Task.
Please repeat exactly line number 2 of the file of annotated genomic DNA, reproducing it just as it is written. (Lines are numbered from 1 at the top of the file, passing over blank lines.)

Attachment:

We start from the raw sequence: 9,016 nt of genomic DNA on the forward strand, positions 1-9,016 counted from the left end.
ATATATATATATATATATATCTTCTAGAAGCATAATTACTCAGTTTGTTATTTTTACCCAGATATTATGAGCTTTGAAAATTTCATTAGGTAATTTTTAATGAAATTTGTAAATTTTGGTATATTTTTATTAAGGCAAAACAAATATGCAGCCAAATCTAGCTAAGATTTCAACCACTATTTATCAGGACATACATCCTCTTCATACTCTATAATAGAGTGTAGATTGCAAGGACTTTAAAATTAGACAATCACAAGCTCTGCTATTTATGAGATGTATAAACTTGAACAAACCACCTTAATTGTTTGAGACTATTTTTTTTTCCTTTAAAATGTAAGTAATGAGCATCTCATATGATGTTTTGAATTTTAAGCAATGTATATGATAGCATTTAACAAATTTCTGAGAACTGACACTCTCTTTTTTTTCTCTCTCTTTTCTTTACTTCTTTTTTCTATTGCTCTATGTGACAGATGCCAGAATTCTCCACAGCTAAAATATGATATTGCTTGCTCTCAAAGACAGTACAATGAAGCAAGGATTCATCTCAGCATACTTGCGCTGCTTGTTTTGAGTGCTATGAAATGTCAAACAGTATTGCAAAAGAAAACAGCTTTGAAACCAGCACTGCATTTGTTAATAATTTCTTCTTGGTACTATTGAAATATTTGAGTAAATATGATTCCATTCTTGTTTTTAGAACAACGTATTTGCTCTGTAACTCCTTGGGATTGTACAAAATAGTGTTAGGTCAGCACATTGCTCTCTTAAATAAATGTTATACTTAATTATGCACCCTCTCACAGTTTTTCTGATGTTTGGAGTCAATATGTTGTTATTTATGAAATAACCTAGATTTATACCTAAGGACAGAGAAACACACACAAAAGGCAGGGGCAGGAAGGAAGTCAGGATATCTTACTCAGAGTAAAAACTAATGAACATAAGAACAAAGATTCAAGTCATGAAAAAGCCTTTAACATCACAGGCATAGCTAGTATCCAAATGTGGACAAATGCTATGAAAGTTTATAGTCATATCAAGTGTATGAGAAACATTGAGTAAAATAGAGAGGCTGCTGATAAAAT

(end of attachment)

ATATATATATATATATATATCTTCTAGAAGCATAATTACTCAGTTTGTTATTTTTACCCAGATATTATGAGCTTTGAAAATTTCATTAGGTAATTTTTAATGAAATTTGTAAATTTTGGTATATTTTTATTAAGGCAAAACAAATATGCAGCCAAATCTAGCTAAGATTTCAACCACTATTTATCAGGACATACATCCTCTTCATACTCTATAATAGAGTGTAGATTGCAAGGACTTTAAAATTAGACAATCACAAGCTCTGCTATTTATGAGATGTATAAACTTGAACAAACCACCTTAATTGTTTGAGACTATTTTTTTTTCCTTTAAAATGTAAGTAATGAGCATCTCATATGATGTTTTGAATTTTAAGCAATGTATATGATAGCATTTAACAAATTTCTGAGAACTGACACTCTCTTTTTTTTCTCTCTCTTTTCTTTACTTCTTTTTTCTATTGCTCTATGTGACAGATGCCAGAATTCTCCACAGCTAAAATATGATATTGCTTGCTCTCAAAGACAGTACAATGAAGCAAGGATTCATCTCAGCATACTTGCGCTGCTTGTTTTGAGTGCTATGAAATGTCAAACAGTATTGCAAAAGAAAACAGCTTTGAAACCAGCACTGCATTTGTTAATAATTTCTTCTTGGTACTATTGAAATATTTGAGTAAATATGATTCCATTCTTGTTTTTAGAACAACGTATTTGCTCTGTAACTCCTTGGGATTGTACAAAATAGTGTTAGGTCAGCACATTGCTCTCTTAAATAAATGTTATACTTAATTATGCACCCTCTCACAGTTTTTCTGATGTTTGGAGTCAATATGTTGTTATTTATGAAATAACCTAGATTTATACCTAAGGACAGAGAAACACACACAAAAGGCAGGGGCAGGAAGGAAGTCAGGATATCTTACTCAGAGTAAAAACTAATGAACATAAGAACAAAGATTCAAGTCATGAAAAAGCCTTTAACATCACAGGCATAGCTAGTATCCAAATGTGGACAAATGCTATGAAAGTTTATAGTCATATCAAGTGTATGAGAAACATTGAGTAAAATAGAGAGGCTGCTGATAAAAT